From the rolling hills and clay soils of Red Hill to sandy flatlands around Moorooduc and the dunes towards Cape Schanck, the Peninsula’s diverse geology and landscape offers the perfect conditions for an abundance of wonderful native plants to thrive.  Through their business, Wild Flower, Julie Smith and Dawn Allen harvest a vast selection of native plants on two incredible farm properties in Boneo and Main Ridge, providing flowers to suit any garden setting, or as decorative pieces for special events.

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Native flowers love the sandy soil found in these parts and so does Julie. Together they create.

Julie has been a florist for 33 years and lived on the Peninsula for 27, spending many of them running her own business in Mornington. She met Dawn, an English native, when Dawn sent her resume in to work at the Mornington business. That business was later sold and the pair became partners in native flower harvesting and delivery.

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Winter, oddly enough, is a great time for natives and for Dawn, who is English and quite out-doorsy and doesn’t seem to mind the cooler climate – seems like a match made in heaven. We dig the beanie Dawn!

Naturally, the stock varies throughout the year, but this merely keeps the range fresh and interesting, reflecting seasonal character.

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If you stare long enough into this photo you will see many prying eyes or a few Daleks, but then again it all depends on your mood.

Pincushions and banksia varieties, including Coccinea, come into bloom through spring and summer; a range of proteas thrive during autumn and winter; iconic waratahs enjoy winter and spring conditions; and leucadendrons flower throughout the year, changing colour to suit the season.

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The views from this particular flower farm were quite spectacular. This is one of the joys of this job – meeting really interesting and uplifting people like Dawn and Julie and getting a glimpse of some of the best parts of the Mornington Peninsula. We are very appreciative and hope that you are too.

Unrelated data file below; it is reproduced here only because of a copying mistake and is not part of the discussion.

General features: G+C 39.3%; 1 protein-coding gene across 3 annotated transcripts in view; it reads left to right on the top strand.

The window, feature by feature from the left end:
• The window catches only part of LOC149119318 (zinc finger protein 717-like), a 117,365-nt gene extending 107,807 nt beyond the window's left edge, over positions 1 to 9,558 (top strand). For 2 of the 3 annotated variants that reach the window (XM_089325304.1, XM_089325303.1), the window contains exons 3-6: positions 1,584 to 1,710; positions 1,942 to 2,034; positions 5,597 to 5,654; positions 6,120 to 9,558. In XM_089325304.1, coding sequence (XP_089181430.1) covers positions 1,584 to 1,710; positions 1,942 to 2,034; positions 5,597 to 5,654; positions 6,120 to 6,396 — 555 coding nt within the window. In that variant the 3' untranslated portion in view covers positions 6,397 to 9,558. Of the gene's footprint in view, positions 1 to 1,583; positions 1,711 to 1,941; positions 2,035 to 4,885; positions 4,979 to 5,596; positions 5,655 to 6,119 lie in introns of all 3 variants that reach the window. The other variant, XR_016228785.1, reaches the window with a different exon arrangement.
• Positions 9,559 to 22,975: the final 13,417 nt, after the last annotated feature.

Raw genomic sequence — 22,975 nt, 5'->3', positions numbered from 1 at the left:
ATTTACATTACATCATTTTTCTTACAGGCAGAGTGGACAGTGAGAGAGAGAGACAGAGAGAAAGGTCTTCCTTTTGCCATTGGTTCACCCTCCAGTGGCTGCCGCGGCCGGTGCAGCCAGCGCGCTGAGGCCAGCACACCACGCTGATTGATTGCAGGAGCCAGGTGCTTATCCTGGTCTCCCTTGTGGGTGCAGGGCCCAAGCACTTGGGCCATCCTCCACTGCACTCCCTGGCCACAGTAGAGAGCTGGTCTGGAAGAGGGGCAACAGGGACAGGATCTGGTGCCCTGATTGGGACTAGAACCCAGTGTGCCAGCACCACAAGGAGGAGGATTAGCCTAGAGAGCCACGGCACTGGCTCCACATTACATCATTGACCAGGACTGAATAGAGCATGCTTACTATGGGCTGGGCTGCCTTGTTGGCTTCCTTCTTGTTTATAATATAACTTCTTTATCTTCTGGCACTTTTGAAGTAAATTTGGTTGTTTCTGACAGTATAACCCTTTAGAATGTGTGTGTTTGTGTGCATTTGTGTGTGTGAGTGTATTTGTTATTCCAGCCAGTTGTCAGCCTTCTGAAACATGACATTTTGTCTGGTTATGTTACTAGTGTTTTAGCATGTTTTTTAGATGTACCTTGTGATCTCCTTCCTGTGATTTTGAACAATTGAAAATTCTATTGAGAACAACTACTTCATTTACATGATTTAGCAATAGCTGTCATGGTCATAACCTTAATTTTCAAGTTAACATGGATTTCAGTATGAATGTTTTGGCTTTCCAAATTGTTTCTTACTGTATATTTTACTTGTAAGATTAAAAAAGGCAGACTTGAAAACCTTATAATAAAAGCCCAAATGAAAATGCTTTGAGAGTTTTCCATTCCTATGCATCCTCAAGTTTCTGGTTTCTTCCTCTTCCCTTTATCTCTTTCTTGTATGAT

Likewise, Julie and Dawn are different but complementary types, who even thrive in different seasons themselves – Julie loves summer heat, while Dawn prefers the colder months.

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Incredible dancing trees or another serene moment laced with natures energy.

“The winter, oddly enough, is a great time for natives and, being English and quite out-doorsy, I actually enjoy the winter,” Dawn admits. “Torrential rain can be hard going but I like working in the cold, which complements Julie well as she does better in the heat.”

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Who goes there! Lance just doing his job… to some degree.

Dawn’s experience overseas includes everything from a royal wedding in Madrid to a village florist in rural Wales. Wild Flower, she says, has given her the chance to work with flowers in a different way, and the ability to ensure quality and design.

They have clients across the Peninsula who receive information on what’s available and in season. Each Monday they collate the orders and head out to the farms accompanied by a couple of loyal four-legged friends, and armed with the cutting list and a pair of pruners, delivering fresh flowers the very next day.

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If you’re not on the mailing list, or want to pick up some flowers once off, the Wild Flower stock can also be picked up from most florists on the Peninsula from Sorrento to Frankston, as well as via their stall at the Mount Eliza and Mornington Farmers Markets.

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For weddings and other special occasions, they have access to some of the Peninsula’s best growers and provide a full range, not just natives. These are the jobs that Dawn relishes.

“I feel at home creating a vision, it is really satisfying to stand back and look at a finished event and know how much it means to someone’s special day.”

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Just as flowers from across Australia thrive along the Peninsula, so too do people come from all over to be nourished by the relaxed lifestyle. Julie moved to the peninsula to raise her three children after been a regular visitor, while Dawn was keen to raise her son in a place that “had it all – the beach, the rural feel and a great community.” Her family enjoy walks along Pearse’s Beach in Blairgowrie, a stunning, hidden treasure that few people have yet discovered.

Wild Flower, still in its infancy and spreading its roots, is proving a fulfilling and successful endeavour for the pair that complements the things they love about the Peninsula.